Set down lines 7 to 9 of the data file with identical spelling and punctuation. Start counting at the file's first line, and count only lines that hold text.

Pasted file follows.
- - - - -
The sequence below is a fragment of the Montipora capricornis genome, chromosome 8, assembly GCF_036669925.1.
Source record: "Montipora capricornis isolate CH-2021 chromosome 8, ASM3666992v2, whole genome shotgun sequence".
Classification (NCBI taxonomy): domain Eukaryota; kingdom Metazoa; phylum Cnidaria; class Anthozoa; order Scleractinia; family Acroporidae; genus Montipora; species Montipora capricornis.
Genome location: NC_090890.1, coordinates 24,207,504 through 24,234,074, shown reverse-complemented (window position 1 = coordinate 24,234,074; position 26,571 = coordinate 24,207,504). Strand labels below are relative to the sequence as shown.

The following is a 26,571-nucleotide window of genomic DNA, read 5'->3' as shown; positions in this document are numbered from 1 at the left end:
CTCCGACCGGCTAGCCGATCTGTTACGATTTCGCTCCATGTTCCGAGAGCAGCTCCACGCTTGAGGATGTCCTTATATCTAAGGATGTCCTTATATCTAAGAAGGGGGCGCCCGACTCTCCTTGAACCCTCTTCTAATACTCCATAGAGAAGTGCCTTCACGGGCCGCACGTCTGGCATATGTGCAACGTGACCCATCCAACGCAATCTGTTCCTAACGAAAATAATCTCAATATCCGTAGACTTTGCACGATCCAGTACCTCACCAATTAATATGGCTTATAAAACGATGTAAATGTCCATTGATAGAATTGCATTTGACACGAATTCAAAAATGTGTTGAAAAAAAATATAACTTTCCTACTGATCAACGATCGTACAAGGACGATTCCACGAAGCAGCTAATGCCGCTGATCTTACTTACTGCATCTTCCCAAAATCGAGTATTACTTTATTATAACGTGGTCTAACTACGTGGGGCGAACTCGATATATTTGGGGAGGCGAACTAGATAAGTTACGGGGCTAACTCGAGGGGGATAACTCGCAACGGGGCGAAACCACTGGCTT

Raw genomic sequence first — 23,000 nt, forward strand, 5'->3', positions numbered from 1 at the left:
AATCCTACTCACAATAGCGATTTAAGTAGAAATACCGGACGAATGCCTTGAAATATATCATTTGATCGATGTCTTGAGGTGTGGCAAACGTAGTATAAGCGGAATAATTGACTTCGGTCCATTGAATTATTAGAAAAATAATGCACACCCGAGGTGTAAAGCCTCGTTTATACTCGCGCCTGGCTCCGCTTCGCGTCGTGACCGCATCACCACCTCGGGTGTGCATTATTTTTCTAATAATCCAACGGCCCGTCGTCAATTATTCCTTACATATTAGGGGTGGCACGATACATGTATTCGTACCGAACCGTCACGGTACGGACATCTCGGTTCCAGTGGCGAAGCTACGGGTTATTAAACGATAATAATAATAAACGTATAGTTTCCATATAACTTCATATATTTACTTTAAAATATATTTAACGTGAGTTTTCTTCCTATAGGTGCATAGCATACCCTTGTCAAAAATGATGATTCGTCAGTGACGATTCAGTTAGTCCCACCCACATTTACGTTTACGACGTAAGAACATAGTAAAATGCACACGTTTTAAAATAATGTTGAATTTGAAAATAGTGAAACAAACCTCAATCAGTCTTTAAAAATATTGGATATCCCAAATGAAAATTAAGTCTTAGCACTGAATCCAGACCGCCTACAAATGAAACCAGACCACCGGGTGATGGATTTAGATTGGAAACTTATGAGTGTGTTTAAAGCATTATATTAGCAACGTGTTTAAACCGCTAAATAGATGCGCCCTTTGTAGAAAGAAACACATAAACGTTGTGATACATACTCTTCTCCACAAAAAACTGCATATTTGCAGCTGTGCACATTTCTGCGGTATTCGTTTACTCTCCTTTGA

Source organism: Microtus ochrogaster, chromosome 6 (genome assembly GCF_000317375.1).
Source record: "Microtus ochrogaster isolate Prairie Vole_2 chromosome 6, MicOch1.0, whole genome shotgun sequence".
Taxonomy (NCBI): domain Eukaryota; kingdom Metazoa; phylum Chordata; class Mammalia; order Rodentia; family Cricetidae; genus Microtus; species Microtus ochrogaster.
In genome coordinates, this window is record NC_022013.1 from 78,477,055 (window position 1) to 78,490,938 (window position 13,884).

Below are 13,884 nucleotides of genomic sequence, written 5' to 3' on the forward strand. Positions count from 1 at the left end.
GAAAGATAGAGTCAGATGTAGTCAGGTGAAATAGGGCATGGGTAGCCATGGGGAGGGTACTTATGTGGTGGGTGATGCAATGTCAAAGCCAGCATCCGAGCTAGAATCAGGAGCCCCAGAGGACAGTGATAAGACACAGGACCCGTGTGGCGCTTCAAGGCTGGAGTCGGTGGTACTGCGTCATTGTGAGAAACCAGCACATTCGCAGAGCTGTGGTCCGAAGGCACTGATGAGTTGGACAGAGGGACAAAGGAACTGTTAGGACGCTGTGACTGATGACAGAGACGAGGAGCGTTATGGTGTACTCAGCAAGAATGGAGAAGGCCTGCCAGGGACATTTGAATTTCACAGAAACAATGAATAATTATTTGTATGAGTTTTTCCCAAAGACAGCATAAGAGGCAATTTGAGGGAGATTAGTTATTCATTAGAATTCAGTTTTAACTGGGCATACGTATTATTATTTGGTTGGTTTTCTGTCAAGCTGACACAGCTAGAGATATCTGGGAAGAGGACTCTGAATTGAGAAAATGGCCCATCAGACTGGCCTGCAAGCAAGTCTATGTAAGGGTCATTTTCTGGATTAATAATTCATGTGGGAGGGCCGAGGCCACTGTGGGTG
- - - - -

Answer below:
Raw genomic sequence first — 23,000 nt, forward strand, 5'->3', positions numbered from 1 at the left:
AATCCTACTCACAATAGCGATTTAAGTAGAAATACCGGACGAATGCCTTGAAATATATCATTTGATCGATGTCTTGAGGTGTGGCAAACGTAGTATAAGCGGAATAATTGACTTCGGTCCATTGAATTATTAGAAAAATAATGCACACCCGAGGTGTAAAGCCTCGTTTATACTCGCGCCTGGCTCCGCTTCGCGTCGTGACCGCATCACCACCTCGGGTGTGCATTATTTTTCTAATAATCCAACGGCCCGTCGTCAATTATTCCTTACATATTAGGGGTGGCACGATACATGTATTCGTACCGAACCGTCACGGTACGGACATCTCGGTTCCAGTGGCGAAGCTACGGGTTATTAAACGATAATAATAATAAACGTATAGTTTCCATATAACTTCATATATTTACTTTAAAATATATTTAACGTGAGTTTTCTTCCTATAGGTGCATAGCATACCCTTGTCAAAAATGATGATTCGTCAGTGACGATTCAGTTAGTCCCACCCACATTTACGTTTACGACGTAAGAACATAGTAAAATGCACACGTTTTAAAATAATGTTGAATTTGAAAATAGTGAAACAAACCTCAATCAGTCTTTAAAAATATTGGATATCCCAAATGAAAATTAAGTCTTAGCACTGAATCCAGACCGCCTACAAATGAAACCAGACCACCGGGTGATGGATTTAGATTGGAAACTTATGAGTGTGTTTAAAGCATTATATTAGCAACGTGTTTAAACCGCTAAATAGATGCGCCCTTTGTAGAAAGAAACACATAAACGTTGTGATACATACTCTTCTCCACAAAAAACTGCATATTTGCAGCTGTGCACATTTCTGCGGTATTCGTTTACTCTCCTTTGA

Source organism: Microtus ochrogaster, chromosome 6 (genome assembly GCF_000317375.1).